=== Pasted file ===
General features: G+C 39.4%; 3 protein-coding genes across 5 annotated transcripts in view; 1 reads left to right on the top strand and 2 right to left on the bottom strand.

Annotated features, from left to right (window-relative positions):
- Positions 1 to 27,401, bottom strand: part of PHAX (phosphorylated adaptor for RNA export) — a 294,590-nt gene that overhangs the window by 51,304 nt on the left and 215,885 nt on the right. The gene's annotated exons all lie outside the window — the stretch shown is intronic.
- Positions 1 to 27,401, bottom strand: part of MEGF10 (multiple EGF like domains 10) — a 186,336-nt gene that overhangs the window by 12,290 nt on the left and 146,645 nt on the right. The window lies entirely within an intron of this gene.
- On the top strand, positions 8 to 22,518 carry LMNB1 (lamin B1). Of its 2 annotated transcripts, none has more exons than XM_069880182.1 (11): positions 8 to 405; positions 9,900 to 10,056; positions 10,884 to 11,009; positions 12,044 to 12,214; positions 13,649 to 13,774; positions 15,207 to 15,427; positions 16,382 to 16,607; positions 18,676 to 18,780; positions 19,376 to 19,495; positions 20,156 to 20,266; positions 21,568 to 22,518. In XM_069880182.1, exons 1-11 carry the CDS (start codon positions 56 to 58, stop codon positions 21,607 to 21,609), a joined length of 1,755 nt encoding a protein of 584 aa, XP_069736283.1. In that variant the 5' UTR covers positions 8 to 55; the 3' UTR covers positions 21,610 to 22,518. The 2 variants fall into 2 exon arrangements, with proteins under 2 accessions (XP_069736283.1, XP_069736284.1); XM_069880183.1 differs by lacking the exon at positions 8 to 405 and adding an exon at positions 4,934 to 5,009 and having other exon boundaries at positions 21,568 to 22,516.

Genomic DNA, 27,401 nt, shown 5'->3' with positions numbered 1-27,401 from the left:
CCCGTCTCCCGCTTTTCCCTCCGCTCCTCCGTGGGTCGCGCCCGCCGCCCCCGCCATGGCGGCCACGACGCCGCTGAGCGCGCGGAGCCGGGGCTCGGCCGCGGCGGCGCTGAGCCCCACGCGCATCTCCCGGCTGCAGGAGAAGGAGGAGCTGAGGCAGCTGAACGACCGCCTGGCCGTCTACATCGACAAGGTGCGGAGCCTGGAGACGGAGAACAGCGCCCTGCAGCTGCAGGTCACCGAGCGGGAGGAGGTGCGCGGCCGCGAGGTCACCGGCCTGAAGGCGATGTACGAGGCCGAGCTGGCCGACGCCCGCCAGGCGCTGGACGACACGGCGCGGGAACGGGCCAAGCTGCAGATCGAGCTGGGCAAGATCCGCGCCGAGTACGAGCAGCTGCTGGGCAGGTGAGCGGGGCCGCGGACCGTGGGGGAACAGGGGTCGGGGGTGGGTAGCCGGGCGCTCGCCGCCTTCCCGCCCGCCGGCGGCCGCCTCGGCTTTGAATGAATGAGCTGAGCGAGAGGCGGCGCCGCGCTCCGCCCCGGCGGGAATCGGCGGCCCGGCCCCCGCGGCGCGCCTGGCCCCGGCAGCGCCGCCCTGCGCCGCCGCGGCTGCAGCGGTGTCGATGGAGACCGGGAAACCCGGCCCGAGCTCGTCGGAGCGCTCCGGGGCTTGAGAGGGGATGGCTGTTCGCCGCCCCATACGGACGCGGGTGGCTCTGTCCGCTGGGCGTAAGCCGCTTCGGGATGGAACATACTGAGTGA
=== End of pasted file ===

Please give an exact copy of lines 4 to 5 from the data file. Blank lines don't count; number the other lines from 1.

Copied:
- Positions 1 to 27,401, bottom strand: part of MEGF10 (multiple EGF like domains 10) — a 186,336-nt gene that overhangs the window by 12,290 nt on the left and 146,645 nt on the right. The window lies entirely within an intron of this gene.
- On the top strand, positions 8 to 22,518 carry LMNB1 (lamin B1). Of its 2 annotated transcripts, none has more exons than XM_069880182.1 (11): positions 8 to 405; positions 9,900 to 10,056; positions 10,884 to 11,009; positions 12,044 to 12,214; positions 13,649 to 13,774; positions 15,207 to 15,427; positions 16,382 to 16,607; positions 18,676 to 18,780; positions 19,376 to 19,495; positions 20,156 to 20,266; positions 21,568 to 22,518. In XM_069880182.1, exons 1-11 carry the CDS (start codon positions 56 to 58, stop codon positions 21,607 to 21,609), a joined length of 1,755 nt encoding a protein of 584 aa, XP_069736283.1. In that variant the 5' UTR covers positions 8 to 55; the 3' UTR covers positions 21,610 to 22,518. The 2 variants fall into 2 exon arrangements, with proteins under 2 accessions (XP_069736283.1, XP_069736284.1); XM_069880183.1 differs by lacking the exon at positions 8 to 405 and adding an exon at positions 4,934 to 5,009 and having other exon boundaries at positions 21,568 to 22,516.